She had on a loose, Indian print flowered skirt, and a blouse that tied in the front; her legs were bare. She wasn’t wearing underwear. Sex was easier dressed this way, she’d discovered, and wondered why no one realized that when they insisted on the purity of feminine skirts and dresses over the supposed provocation of masculine jeans. Maybe easier access was the reason the self?appointed morals police preferred women in dresses. Preachers were men, too. She shut off her thoughts and the car, got out, and walked over to Brian.
Leaning into the open passenger window, she smiled and said, “Hi.”
His face in shadow, he answered, “Hi. Come on, get in.”
Mary heard what she hoped was impatient ardor in his voice, but most likely he was worried someone would spot them. Vehicles were few and far in between at this time of night, but Brian didn’t like to add to the talk about them. Once, in fact, he’d complained that meeting on the sly cheapened his work here in the county.
Angered by the blatant double standard, she’d wanted to ask, “What about my work?” But, unwilling to risk losing him, she’d kept silent. She’d been too pushy with Jeff and he’d tired of her soon enough.
When she opened the door, Brian grabbed her waist and pulled her down, sliding over to make room for her. He thrust his tongue into her mouth when he kissed her. He didn’t waste time; she liked that about him. His hand moved up her leg toward the crotch of her panties. Her excitement mounted as he slipped his fingers inside her. She arched her back, matching the rhythm of his hand with her hips.
Brian sat up suddenly and pushed her head into his lap. She knew what he wanted without being told.
“That’s good. You like that won’t you?”
The wild girl thrilled at his rough tone, while Mary watched her lips move up and down. A cat lapping cream straight from the bottle, she wasn’t surprised when the bottle burst; she’d pushed it over the edge.
Like a cat, Mary contemplated the results, her blue gaze detached and clinical. She licked her lips and tasted salt.
Brian played with her hair, coiling a tendril of red curl around his finger. She liked being petted, and pushed her head into the palm of his hand just like Katz and Jammer did when she stroked them. She wanted to make a purring sound, but was afraid to try; he’d think she was being silly.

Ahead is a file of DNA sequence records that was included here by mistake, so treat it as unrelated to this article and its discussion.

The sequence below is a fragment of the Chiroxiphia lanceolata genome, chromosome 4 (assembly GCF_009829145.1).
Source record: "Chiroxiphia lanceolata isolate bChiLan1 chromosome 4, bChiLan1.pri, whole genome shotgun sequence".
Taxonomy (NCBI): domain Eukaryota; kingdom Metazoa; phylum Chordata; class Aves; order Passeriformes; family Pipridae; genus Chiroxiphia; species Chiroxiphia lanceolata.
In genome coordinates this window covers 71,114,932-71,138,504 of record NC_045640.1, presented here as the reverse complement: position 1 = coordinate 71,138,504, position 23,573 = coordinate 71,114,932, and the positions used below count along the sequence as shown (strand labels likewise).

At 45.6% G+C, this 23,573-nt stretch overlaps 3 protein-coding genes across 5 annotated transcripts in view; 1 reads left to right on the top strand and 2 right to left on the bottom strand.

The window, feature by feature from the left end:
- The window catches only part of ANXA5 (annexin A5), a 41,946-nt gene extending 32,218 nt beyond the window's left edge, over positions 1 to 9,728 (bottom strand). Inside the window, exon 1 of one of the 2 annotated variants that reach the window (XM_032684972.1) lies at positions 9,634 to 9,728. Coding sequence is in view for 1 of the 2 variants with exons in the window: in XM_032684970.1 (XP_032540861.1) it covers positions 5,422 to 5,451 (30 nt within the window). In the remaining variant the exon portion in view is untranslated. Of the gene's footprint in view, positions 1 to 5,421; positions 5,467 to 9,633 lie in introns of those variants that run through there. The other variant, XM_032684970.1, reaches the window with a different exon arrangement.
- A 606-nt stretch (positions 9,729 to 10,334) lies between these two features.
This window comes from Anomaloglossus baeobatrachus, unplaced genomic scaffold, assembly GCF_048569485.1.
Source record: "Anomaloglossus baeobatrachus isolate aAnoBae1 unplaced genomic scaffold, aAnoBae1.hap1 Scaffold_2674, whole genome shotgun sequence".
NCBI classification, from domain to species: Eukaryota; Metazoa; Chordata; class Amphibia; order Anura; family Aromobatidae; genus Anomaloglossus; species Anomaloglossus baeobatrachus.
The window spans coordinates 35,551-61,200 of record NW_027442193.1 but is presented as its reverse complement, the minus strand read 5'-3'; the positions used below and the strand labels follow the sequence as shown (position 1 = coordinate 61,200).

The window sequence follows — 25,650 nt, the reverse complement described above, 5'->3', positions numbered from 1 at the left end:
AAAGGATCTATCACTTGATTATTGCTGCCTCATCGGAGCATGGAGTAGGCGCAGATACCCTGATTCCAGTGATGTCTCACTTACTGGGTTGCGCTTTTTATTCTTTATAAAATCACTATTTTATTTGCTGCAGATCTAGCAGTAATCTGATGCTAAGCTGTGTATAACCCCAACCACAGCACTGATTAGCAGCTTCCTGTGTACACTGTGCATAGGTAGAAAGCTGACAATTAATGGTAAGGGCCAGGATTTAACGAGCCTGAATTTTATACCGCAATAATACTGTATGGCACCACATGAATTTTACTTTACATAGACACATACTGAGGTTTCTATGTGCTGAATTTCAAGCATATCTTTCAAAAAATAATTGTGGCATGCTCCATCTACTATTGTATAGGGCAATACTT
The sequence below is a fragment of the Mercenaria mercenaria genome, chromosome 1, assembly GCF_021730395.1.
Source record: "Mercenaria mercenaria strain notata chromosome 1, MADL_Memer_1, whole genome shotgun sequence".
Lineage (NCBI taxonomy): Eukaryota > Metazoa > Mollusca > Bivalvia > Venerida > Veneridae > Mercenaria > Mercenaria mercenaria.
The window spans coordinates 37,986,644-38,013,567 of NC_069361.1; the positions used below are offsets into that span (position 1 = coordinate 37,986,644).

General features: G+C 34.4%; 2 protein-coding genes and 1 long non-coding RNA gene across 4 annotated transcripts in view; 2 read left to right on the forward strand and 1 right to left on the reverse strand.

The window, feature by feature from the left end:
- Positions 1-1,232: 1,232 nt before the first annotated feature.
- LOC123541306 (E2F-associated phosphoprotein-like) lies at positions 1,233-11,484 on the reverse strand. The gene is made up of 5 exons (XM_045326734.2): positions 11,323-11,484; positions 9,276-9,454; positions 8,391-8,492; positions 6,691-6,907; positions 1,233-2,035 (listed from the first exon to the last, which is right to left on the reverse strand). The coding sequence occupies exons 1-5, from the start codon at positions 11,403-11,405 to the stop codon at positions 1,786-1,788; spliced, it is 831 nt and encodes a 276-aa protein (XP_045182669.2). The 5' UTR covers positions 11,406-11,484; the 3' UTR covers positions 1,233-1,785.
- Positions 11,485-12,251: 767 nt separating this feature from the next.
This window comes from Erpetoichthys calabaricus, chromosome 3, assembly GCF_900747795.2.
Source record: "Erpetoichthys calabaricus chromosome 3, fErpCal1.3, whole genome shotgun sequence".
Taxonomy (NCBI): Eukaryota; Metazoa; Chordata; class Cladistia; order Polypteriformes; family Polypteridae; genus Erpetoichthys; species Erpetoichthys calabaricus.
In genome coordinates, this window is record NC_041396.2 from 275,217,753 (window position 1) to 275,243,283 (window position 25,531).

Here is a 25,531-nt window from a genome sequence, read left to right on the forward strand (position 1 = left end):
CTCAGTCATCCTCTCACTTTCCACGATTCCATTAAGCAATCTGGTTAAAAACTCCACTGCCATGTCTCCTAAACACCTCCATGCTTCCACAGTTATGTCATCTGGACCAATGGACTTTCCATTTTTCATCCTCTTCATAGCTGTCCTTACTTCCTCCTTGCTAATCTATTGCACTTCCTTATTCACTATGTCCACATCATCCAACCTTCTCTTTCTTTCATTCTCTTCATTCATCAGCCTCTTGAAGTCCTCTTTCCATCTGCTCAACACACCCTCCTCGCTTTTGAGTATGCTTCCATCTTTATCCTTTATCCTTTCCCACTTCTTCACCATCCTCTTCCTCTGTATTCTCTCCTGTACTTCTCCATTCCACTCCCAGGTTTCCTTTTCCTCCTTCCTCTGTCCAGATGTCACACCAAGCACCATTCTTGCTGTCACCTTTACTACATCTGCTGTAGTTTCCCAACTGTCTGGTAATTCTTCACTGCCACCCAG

Resting her head on his chest, she listened to his heart racing. She’d done that. Made him speak an ancient language, the drumming deep inside the body. Blood spilled through the chambers of his heart, then emptied. Systole. Diastole. The many rooms of the heart where blood and love lived.
When he was quiet like this, playing with her hair, or kissing her eyes, she felt like a green plant, tropic, moving toward the light of his love and care.
“I brought some rope. I have a new idea. Wanna try it out?”
Hearing the suppressed excitement in his voice, she didn’t know what to say. The rhythm of his heart was erratic now, unpredictable. Dangerous.
Grabbing her by the hair, Brian brought her face up next to his. Her eyes brimmed with an old fear, but the man looking into them saw only desire.
“Yes,” she whispered.
Brian let her go and reached down beneath the car seat; he brought out the coil of rope. The cord trailing across her buttocks felt silky, not rough like she’d expected. Like a horse trying to shake off horseflies, her skin quivered, an involuntary, muscular response.
He pushed her face down on the seat and began to tie her hands behind her back, drawing the rope tight around her wrists. He was good with knots, knew all sorts for camping and sailing; he’d learned in Boy Scouts. She couldn’t move her arms and welcomed the burn of the rope as she struggled against it. Then he tied her ankles together.